But like Pacino’s more famous criminal trying to go straight in The Godfather Part III, every time Carlito thinks he’s out, they drag him back in.  Buying into what should be a straight business and running a nightclub, he’s almost immediately surrounded by the people and the world he’s trying to avoid.  But the worst influences aren’t the criminals and street hoods from his past, the worst influence is the increasingly manic and coked up Kleinfeld.  But honor bound after his early release from prison, Carlito feels like he can never say no to any favour his lawyer asks, or sometimes begs.

The glass half full, happily ever after future of Carltio is represented by Gail (Penelope Ann Miller), a ballet dancer and his girlfriend until he cut her off while in the joint.  Now back on the street, they pick up where things left off and she becomes his major motivation for getting out of New York and into his boring, but legit life, in Miami.

Pacino copped a bit of flack for his over the top Cuban accent in Scarface and I wonder if that made him a little gun shy for Carlito’s Way.  Because while references are made quite often to the fact that he’s not playing an Italian-American in this movie, his accent slips into tough guy, mobster Italian quite often.

Carlito’s Way is no way one of the genre’s best, in no way one of Pacino’s best and in no way one of DePalma’s best.  But it is still a pretty cool and more than serviceable street crime action / drama.  The biggest and best surprise was Penn.  He doesn’t normally go in for genre fare like this, and he doesn’t often do these big, over the top characters.  So if for no other reason, it’s worth watching just to him to chew the scenery and act as big as he possibly can.

Carlito’s Way
Directed By – Brian DePalma
Written By – David Koepp

MOVIE REVIEW | ***FLOP WEEK*** Gigli (2003)

A central relationship built around two people with exactly zero chemistry…  An overly convoluted kidnapping plot involving a mentally challenged, Baywatch obsessed man-child…  Pointless cameos from Christopher Walken and Al Pacino perpetuating all the negative opinions we have about the modern work of these once-great (still can be great when they try) actors…  When watching Gigli, the question isn’t “What went wrong?”, it’s “How did any these ingredients result in a movie being made at all?”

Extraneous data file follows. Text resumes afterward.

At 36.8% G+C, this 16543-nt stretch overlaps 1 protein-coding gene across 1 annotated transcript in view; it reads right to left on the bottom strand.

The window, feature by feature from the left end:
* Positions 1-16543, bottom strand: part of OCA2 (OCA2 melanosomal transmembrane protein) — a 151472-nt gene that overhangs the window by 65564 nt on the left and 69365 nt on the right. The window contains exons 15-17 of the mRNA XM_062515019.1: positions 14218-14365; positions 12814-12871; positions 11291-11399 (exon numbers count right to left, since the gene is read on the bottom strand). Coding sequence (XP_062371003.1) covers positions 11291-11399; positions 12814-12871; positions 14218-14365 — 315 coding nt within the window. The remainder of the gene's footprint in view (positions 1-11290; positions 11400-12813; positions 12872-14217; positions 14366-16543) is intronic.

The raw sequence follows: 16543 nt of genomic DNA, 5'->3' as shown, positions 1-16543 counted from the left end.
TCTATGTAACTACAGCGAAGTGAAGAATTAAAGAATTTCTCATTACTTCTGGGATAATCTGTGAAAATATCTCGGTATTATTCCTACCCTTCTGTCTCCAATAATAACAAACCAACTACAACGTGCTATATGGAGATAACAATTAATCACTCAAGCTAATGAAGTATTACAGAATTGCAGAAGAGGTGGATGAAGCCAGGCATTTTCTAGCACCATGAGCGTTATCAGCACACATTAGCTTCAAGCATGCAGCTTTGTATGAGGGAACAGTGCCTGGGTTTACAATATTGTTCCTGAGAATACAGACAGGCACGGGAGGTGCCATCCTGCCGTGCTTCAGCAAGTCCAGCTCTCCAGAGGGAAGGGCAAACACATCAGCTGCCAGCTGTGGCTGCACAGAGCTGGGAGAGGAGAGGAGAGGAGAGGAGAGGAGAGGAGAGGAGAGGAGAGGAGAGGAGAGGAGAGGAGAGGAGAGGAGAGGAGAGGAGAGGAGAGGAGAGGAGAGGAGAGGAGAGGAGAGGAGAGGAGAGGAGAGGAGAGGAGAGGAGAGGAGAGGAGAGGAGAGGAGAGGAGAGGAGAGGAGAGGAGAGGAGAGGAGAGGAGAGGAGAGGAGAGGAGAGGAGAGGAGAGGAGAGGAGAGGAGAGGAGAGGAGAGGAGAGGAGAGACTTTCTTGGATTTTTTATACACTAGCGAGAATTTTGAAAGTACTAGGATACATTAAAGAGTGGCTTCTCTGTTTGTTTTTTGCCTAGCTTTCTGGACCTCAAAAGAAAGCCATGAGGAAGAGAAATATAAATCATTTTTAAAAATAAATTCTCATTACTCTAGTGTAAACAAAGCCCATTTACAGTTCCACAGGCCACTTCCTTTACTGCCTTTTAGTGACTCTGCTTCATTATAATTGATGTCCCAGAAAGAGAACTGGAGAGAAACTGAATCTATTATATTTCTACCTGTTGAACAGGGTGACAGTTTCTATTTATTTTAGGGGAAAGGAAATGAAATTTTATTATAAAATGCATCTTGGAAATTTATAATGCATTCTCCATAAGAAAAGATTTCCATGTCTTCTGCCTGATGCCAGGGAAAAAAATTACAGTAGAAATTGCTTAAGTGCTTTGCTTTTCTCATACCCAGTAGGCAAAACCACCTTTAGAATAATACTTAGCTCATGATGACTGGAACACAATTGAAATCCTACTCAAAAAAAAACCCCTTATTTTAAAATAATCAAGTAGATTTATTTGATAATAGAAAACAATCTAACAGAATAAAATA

Why did writer / director Martin Brest bother finishing the screenplay?  Surely by the time he wrote “mentally challenged man, obsessed with Baywatch” in his outline, he knew he was on a stinker.  Why did the studio think a combined $25million for Affleck and Lopez was a good investment when the script was so terrible?  Even after all that, once it was made, why did anyone involved think it was worth ruining their reputations for the foreseeable future by letting it be released.  Oh yes, Gigli lives down to every negative thing you’ve ever heard about it.

Affleck is Larry, a low level mob enforcer who’s instructed to kidnap the brother of a District Attorney or something.  I can’t be sure of the specifics, because I did find myself distracted and zoning out for long stretches.  The kidnapee is played Justin Bartha, he’s the “other guy” from The Hangover movies.  You know, the one who disappears before the fun adventures begin.  Here he goes, as Robert Downey Jr would say in Tropic Thunder, full retard.  I don’t know if that statement is offensive, but I do know his performance is.  J-Lo shows up as Ricki, another mob enforcer sent by Affleck’s boss to keep an eye on the kidnapping.  Also, she’s a lesbian.  Apparently, in Martin Brest’s world, that’s enough to make her a fully formed character.

Brest tries to give all his characters personality through monologues.  Long, rambling, excruciating monologues.  I think he might have been attempting a mix Tarantino “cool” and Kevin Smith “sexual frankness”, but they all just come off as indulgent wanks.  Affleck, Lopez and Pacino all deliver them adequately, but when working with such hacky dialogue, the best performance in the world is still like putting lipstick on a pig.

On the one hand, I can understand how Gigli put Affleck in movie limbo for a few years.  He does play the leading role in a truly terrible movie.  But on the other hand, he also manages to make some of Brests’ terribleness not quite so terrible.  There are a couple of genuinely funny moments where the humour consists of 1% joke, 99% Affleck working his ass off to make it at lease grin worthy.  Seeing him turn this massive lemon into a few drops of lemonade, it seems inevitable that he became a directing and acting A-lister when the stank of Gigli finally wore off a few years later.

I generally don’t enjoy watching movies that are so bad, they’re good, but I get it when other people do.  Gigli doesn’t even have that going for it.  It’s a mess, but not even an entertaining mess that falls apart under too much ambition.  It aims low and somehow hits even lower.  One thing worse than a bad movie, is a boring, bad movie.  Even worse than a boring, bad movie, is Gigli.

Budget $75.6million / U.S Box Office $7.2million

Razzies Won:
Worst Picture
Worst Actor – Ben Affleck
Worst Screen Couple – Ben Affleck and Jennifer Lopez
Worst Director – Martin Brest
Worst Screenplay – Martin Brest

Directed By – Martin Brest
Written By – Martin Brest

Instead of Gigli, watch proof that Martin Brest can make a really funny crime adventure, with Midnight Run